It is difficult to generalize and describe a typical session, because every patient is unique and so is each experience of therapy. But normally in the beginning of a session the person has the freedom to start talking about anything he/she has in mind. I will share my thoughts when appropriate to point out to what in my interpretation might be something significant in relation to what the patient is communicating.
Quite often a person’s experiences or relationship dynamics will be inadvertently repeated and subtly re-enacted with the therapist in the session. For example, a patient might feel that the psychotherapist is acting or speaking very much like their father, which brings out specific feelings or reactions. This is often unconscious, but it is nonetheless an important opportunity to understand something that is happening in the here-and-now of the session, and at the same time related to what may be deeply rooted in the mind. So if patient and therapist are able to understand it and work through, it may help to deal with similar situations or feelings in other contexts.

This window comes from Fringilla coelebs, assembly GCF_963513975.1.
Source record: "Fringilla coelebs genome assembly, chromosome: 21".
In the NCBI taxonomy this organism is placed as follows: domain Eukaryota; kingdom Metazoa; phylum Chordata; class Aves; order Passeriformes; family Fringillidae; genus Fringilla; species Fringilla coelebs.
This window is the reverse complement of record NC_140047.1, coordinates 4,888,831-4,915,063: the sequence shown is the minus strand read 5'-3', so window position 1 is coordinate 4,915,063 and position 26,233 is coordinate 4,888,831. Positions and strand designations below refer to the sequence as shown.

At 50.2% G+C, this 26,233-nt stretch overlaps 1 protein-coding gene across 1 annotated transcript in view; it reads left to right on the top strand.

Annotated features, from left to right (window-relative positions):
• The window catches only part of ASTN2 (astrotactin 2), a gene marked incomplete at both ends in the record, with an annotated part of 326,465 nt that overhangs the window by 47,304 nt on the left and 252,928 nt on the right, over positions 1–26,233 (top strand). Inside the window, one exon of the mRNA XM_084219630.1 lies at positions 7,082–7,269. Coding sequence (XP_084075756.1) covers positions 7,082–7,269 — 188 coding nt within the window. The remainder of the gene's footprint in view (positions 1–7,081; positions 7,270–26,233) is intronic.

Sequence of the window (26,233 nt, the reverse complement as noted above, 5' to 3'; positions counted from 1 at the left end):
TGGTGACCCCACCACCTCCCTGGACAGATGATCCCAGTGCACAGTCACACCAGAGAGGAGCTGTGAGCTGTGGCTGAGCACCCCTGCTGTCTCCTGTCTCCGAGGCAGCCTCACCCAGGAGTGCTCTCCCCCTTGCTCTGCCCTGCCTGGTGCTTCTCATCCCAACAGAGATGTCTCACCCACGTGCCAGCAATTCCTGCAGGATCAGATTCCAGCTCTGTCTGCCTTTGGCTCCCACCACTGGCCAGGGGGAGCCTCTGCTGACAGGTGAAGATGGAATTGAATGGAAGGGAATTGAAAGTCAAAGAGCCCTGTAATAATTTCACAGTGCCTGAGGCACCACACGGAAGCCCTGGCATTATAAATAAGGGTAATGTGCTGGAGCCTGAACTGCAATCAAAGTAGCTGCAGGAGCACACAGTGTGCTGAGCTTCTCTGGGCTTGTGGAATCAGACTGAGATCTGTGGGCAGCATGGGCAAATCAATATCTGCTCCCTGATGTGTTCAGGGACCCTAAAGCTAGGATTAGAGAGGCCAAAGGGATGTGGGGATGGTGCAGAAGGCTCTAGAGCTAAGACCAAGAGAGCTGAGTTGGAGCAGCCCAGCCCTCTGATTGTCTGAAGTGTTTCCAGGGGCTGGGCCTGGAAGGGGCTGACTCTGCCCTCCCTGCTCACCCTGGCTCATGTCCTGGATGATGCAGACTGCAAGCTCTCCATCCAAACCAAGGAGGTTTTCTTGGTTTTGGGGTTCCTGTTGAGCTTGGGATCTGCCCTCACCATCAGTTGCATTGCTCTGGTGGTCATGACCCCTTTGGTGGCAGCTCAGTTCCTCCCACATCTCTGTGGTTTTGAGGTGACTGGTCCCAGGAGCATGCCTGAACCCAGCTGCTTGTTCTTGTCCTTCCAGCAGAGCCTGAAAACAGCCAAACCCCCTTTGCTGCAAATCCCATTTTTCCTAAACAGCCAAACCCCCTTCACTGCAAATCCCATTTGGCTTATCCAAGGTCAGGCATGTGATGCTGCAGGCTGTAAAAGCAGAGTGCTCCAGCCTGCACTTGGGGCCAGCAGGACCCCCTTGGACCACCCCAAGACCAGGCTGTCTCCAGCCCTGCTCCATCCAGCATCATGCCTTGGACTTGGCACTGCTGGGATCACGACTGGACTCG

During the sessions I will help the person establish links that relate feelings and thoughts to experiences (past or present), so they can realise what may be hidden underneath the words, and so find new perspectives and meanings in life.
As the sessions progress, the psychotherapy process will help the person become more integrated, thoughtful and less defensive. It will provide tools that will allow a person to be resilient when situations or painful experiences come up in life.